Genital herpes is a common infection caused by a virus called Herpes Simplex Virus or HSV. Symptoms may not always be present, but can include an itching or tingling feeling around the infected area, an outbreak of painful blisters or sores which later form scabs and flu-like symptoms.
Genital herpes is transmitted through skin-to-skin contact, in particular unprotected penetrative vaginal and anal sex. Using condoms reduces the risk of passing on the virus.
Signs and Symptoms
Symptoms of genital herpes can appear anywhere from a week to a few years after being exposed to the virus.
Symptoms can include:
- flu-like symptoms such as aches and fever
- small blisters or sores, often around the penis or vagina, which can be painful, particularly when passing urine.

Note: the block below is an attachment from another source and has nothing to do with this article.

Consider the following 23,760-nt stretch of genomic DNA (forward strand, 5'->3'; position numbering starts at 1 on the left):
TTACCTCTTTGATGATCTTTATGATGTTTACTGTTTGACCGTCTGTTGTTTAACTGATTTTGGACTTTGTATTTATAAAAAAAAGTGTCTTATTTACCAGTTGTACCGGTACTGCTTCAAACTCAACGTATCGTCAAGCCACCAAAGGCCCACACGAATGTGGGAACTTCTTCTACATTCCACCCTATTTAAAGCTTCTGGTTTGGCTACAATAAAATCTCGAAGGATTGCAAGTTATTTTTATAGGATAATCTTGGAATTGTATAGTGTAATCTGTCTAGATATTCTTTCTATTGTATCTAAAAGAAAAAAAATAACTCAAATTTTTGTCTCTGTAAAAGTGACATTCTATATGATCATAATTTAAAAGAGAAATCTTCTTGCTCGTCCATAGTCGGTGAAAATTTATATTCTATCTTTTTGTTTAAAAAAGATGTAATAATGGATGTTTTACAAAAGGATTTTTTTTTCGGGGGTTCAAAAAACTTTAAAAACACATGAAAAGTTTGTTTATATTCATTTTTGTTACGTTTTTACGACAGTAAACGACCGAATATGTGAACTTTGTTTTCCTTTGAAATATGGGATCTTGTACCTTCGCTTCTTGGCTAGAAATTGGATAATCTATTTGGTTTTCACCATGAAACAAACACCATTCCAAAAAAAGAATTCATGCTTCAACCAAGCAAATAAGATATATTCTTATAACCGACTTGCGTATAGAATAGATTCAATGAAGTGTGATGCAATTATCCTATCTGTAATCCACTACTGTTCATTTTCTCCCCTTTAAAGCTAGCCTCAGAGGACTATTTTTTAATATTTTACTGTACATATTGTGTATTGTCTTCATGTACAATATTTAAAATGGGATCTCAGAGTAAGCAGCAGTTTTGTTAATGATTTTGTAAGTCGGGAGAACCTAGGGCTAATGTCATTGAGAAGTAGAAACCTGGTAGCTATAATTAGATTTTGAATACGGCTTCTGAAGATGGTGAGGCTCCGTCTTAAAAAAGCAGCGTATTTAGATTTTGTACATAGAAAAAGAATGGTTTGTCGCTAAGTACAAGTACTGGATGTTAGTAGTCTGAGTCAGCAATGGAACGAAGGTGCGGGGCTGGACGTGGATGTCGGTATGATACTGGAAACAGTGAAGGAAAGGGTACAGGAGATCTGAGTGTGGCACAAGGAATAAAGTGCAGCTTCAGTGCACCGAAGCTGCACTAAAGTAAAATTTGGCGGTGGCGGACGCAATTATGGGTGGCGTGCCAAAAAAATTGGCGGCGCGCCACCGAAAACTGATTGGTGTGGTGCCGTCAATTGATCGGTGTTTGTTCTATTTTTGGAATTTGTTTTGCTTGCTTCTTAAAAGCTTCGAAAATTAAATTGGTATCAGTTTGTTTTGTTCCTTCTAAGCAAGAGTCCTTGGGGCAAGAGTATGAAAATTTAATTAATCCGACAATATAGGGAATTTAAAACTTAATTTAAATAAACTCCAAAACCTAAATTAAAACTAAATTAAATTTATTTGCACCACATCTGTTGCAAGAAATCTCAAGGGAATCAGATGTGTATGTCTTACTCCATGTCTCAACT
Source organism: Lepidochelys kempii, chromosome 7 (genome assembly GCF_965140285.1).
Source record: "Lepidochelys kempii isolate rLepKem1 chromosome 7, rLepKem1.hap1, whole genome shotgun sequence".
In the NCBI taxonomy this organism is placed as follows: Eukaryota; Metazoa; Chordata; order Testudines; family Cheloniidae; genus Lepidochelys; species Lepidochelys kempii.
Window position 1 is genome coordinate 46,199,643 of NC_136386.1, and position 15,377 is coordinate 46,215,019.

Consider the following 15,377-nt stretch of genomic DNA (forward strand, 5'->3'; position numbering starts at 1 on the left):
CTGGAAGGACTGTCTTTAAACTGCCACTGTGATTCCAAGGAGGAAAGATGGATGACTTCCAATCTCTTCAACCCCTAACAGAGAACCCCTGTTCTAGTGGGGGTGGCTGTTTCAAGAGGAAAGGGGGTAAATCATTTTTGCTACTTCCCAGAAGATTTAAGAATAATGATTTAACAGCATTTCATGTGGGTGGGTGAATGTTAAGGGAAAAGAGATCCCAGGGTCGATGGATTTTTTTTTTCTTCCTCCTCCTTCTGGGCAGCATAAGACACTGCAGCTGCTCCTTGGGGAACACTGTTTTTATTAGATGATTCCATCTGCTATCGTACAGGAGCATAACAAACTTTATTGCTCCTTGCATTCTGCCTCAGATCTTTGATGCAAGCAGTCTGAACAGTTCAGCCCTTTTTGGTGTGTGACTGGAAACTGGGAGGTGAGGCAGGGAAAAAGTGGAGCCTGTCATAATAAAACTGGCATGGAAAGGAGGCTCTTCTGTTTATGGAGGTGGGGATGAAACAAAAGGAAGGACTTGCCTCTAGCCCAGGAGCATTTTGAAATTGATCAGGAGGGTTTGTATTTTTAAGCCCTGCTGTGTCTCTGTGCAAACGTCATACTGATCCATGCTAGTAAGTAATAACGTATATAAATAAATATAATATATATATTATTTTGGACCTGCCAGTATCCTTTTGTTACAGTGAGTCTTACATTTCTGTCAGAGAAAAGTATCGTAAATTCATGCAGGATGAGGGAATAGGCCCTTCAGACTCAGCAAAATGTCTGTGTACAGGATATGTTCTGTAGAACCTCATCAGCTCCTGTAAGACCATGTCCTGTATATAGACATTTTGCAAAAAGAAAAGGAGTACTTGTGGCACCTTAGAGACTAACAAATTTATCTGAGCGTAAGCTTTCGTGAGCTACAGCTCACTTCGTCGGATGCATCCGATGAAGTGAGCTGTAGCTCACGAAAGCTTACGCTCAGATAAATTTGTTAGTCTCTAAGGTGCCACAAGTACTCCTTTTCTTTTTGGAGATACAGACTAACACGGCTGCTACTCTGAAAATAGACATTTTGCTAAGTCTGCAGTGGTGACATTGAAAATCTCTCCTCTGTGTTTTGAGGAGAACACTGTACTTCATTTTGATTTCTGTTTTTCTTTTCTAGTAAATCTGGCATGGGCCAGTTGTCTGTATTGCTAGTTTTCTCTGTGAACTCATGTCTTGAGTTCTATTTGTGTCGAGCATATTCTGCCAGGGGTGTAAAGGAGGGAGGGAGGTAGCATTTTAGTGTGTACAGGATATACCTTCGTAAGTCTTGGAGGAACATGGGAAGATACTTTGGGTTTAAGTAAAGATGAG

A test for the HSV virus is most conclusive if sores or blisters are present. Your doctor or nurse will test for HSV by taking a specimen from one of the sores or blisters and sending it to a laboratory for analysis. The test is not painful.
There is no cure for HSV or any treatment that will completely eliminate the virus from the body. If you have a particularly severe outbreak of genital herpes you may be given tablets which can help it to clear up faster, rest and maintaining a healthy lifestyle are also important.
Genital Herpes and HIV
Outbreaks of genital herpes can be more severe and last longer for those who are HIV positive. HIV viral loads can peak during outbreaks and increase transmission risk to partners of both HSV and HIV.
Condoms can reduce the risk of transmission.
There is strong evidence suggesting that taking HSV medications greatly reduces the risk of passing herpes on to partners. See your doctor for more information on available treatments